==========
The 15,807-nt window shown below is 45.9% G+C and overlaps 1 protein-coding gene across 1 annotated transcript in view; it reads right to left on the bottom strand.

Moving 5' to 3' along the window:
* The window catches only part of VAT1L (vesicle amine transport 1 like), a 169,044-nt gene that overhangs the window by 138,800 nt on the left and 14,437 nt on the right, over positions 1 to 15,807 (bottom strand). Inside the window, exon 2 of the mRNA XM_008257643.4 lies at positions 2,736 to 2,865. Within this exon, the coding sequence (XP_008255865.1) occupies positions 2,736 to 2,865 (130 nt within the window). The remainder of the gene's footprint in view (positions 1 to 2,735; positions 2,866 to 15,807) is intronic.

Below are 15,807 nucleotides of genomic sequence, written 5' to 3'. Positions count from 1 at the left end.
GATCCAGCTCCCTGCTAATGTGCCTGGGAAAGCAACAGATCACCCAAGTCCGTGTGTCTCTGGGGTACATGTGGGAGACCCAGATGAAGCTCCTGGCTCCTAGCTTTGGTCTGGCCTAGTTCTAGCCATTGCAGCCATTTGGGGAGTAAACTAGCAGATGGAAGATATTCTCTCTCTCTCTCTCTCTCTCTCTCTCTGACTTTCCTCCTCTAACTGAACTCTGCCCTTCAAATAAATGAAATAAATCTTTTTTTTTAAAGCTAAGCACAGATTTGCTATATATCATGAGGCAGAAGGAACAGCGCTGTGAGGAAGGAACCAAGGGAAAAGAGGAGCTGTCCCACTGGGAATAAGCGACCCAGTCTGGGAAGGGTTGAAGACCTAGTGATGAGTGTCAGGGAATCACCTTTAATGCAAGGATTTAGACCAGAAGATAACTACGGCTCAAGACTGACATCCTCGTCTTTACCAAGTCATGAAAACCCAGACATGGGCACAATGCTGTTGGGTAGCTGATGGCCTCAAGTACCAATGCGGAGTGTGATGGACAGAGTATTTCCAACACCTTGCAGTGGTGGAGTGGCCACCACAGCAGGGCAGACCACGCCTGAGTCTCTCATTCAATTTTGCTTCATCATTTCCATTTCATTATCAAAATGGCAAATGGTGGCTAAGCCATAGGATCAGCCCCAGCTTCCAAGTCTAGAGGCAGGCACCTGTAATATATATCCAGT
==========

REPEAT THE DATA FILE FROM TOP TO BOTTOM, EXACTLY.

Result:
The 15,807-nt window shown below is 45.9% G+C and overlaps 1 protein-coding gene across 1 annotated transcript in view; it reads right to left on the bottom strand.

Moving 5' to 3' along the window:
* The window catches only part of VAT1L (vesicle amine transport 1 like), a 169,044-nt gene that overhangs the window by 138,800 nt on the left and 14,437 nt on the right, over positions 1 to 15,807 (bottom strand). Inside the window, exon 2 of the mRNA XM_008257643.4 lies at positions 2,736 to 2,865. Within this exon, the coding sequence (XP_008255865.1) occupies positions 2,736 to 2,865 (130 nt within the window). The remainder of the gene's footprint in view (positions 1 to 2,735; positions 2,866 to 15,807) is intronic.

Below are 15,807 nucleotides of genomic sequence, written 5' to 3'. Positions count from 1 at the left end.
GATCCAGCTCCCTGCTAATGTGCCTGGGAAAGCAACAGATCACCCAAGTCCGTGTGTCTCTGGGGTACATGTGGGAGACCCAGATGAAGCTCCTGGCTCCTAGCTTTGGTCTGGCCTAGTTCTAGCCATTGCAGCCATTTGGGGAGTAAACTAGCAGATGGAAGATATTCTCTCTCTCTCTCTCTCTCTCTCTCTCTGACTTTCCTCCTCTAACTGAACTCTGCCCTTCAAATAAATGAAATAAATCTTTTTTTTTAAAGCTAAGCACAGATTTGCTATATATCATGAGGCAGAAGGAACAGCGCTGTGAGGAAGGAACCAAGGGAAAAGAGGAGCTGTCCCACTGGGAATAAGCGACCCAGTCTGGGAAGGGTTGAAGACCTAGTGATGAGTGTCAGGGAATCACCTTTAATGCAAGGATTTAGACCAGAAGATAACTACGGCTCAAGACTGACATCCTCGTCTTTACCAAGTCATGAAAACCCAGACATGGGCACAATGCTGTTGGGTAGCTGATGGCCTCAAGTACCAATGCGGAGTGTGATGGACAGAGTATTTCCAACACCTTGCAGTGGTGGAGTGGCCACCACAGCAGGGCAGACCACGCCTGAGTCTCTCATTCAATTTTGCTTCATCATTTCCATTTCATTATCAAAATGGCAAATGGTGGCTAAGCCATAGGATCAGCCCCAGCTTCCAAGTCTAGAGGCAGGCACCTGTAATATATATCCAGT